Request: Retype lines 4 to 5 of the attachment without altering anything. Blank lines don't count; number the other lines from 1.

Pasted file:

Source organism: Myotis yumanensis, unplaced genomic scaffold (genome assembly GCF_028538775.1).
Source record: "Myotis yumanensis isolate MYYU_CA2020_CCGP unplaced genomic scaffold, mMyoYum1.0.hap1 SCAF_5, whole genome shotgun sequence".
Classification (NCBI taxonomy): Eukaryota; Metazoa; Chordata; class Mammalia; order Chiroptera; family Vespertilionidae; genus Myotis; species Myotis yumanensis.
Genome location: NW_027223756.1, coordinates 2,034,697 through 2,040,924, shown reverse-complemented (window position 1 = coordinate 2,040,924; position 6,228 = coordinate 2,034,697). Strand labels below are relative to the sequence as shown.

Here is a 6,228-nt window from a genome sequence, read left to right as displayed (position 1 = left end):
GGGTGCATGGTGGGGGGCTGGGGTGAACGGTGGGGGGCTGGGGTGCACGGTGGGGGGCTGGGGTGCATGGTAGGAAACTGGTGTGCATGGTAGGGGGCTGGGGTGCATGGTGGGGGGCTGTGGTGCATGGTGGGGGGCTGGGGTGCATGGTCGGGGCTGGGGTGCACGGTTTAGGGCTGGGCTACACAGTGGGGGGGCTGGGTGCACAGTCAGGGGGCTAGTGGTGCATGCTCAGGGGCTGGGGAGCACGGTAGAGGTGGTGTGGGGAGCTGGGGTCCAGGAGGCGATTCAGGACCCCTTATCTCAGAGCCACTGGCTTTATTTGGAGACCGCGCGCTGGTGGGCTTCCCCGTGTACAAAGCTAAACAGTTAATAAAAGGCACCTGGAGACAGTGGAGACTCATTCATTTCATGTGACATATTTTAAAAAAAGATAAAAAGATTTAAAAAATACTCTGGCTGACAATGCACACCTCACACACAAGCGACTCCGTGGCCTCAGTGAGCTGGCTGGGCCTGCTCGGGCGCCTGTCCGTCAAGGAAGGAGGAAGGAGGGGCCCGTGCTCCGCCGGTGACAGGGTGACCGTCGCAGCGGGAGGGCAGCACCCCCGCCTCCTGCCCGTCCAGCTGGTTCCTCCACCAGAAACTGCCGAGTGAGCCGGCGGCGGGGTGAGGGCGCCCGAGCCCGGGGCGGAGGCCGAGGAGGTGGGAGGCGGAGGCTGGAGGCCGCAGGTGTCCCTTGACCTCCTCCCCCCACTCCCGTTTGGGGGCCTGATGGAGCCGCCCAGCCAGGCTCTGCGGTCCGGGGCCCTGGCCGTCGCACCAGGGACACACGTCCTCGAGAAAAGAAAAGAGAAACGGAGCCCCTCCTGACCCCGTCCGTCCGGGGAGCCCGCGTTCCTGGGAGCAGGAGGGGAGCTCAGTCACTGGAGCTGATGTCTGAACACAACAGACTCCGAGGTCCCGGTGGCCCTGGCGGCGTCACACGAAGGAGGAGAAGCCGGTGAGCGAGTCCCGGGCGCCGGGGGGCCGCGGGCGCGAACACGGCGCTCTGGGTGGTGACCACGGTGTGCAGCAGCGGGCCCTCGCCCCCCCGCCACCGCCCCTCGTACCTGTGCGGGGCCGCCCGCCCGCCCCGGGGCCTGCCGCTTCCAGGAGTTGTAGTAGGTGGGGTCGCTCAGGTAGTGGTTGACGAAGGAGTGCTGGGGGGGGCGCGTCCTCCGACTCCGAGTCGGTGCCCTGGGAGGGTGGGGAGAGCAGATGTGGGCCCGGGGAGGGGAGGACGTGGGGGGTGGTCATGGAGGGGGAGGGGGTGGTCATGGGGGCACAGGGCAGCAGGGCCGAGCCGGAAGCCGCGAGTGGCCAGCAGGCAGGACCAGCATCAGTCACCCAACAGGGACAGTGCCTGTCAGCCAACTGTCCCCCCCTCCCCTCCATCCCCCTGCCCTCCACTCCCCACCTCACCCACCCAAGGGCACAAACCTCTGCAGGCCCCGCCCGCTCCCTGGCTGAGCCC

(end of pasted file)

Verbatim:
Genome location: NW_027223756.1, coordinates 2,034,697 through 2,040,924, shown reverse-complemented (window position 1 = coordinate 2,040,924; position 6,228 = coordinate 2,034,697). Strand labels below are relative to the sequence as shown.

Here is a 6,228-nt window from a genome sequence, read left to right as displayed (position 1 = left end):